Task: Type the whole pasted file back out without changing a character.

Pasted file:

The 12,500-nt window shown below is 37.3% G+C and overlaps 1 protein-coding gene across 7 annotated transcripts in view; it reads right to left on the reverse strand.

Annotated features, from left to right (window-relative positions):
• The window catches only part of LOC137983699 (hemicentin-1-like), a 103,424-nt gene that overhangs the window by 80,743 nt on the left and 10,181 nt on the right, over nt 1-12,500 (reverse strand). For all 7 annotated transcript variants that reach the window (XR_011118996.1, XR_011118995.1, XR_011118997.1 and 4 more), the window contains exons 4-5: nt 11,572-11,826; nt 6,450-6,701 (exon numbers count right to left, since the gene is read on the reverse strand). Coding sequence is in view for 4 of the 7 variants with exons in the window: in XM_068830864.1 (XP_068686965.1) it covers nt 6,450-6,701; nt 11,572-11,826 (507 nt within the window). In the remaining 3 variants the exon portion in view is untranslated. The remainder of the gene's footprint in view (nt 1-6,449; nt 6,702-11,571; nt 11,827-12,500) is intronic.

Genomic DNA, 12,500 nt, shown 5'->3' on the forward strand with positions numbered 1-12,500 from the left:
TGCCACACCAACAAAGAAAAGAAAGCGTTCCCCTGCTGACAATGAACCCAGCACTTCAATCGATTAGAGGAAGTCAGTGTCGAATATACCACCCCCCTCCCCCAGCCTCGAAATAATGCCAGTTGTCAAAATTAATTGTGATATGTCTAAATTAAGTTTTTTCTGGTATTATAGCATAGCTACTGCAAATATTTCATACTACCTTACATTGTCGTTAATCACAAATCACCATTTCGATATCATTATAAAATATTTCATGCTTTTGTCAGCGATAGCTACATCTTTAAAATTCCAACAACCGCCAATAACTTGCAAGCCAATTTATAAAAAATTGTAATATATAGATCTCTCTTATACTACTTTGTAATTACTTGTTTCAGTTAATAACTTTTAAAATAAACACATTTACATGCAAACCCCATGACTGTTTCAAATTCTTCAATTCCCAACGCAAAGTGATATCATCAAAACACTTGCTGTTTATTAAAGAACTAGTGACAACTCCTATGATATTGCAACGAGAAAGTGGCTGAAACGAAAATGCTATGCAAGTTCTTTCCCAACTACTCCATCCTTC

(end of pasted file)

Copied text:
The 12,500-nt window shown below is 37.3% G+C and overlaps 1 protein-coding gene across 7 annotated transcripts in view; it reads right to left on the reverse strand.

Annotated features, from left to right (window-relative positions):
• The window catches only part of LOC137983699 (hemicentin-1-like), a 103,424-nt gene that overhangs the window by 80,743 nt on the left and 10,181 nt on the right, over nt 1-12,500 (reverse strand). For all 7 annotated transcript variants that reach the window (XR_011118996.1, XR_011118995.1, XR_011118997.1 and 4 more), the window contains exons 4-5: nt 11,572-11,826; nt 6,450-6,701 (exon numbers count right to left, since the gene is read on the reverse strand). Coding sequence is in view for 4 of the 7 variants with exons in the window: in XM_068830864.1 (XP_068686965.1) it covers nt 6,450-6,701; nt 11,572-11,826 (507 nt within the window). In the remaining 3 variants the exon portion in view is untranslated. The remainder of the gene's footprint in view (nt 1-6,449; nt 6,702-11,571; nt 11,827-12,500) is intronic.

Genomic DNA, 12,500 nt, shown 5'->3' on the forward strand with positions numbered 1-12,500 from the left:
TGCCACACCAACAAAGAAAAGAAAGCGTTCCCCTGCTGACAATGAACCCAGCACTTCAATCGATTAGAGGAAGTCAGTGTCGAATATACCACCCCCCTCCCCCAGCCTCGAAATAATGCCAGTTGTCAAAATTAATTGTGATATGTCTAAATTAAGTTTTTTCTGGTATTATAGCATAGCTACTGCAAATATTTCATACTACCTTACATTGTCGTTAATCACAAATCACCATTTCGATATCATTATAAAATATTTCATGCTTTTGTCAGCGATAGCTACATCTTTAAAATTCCAACAACCGCCAATAACTTGCAAGCCAATTTATAAAAAATTGTAATATATAGATCTCTCTTATACTACTTTGTAATTACTTGTTTCAGTTAATAACTTTTAAAATAAACACATTTACATGCAAACCCCATGACTGTTTCAAATTCTTCAATTCCCAACGCAAAGTGATATCATCAAAACACTTGCTGTTTATTAAAGAACTAGTGACAACTCCTATGATATTGCAACGAGAAAGTGGCTGAAACGAAAATGCTATGCAAGTTCTTTCCCAACTACTCCATCCTTC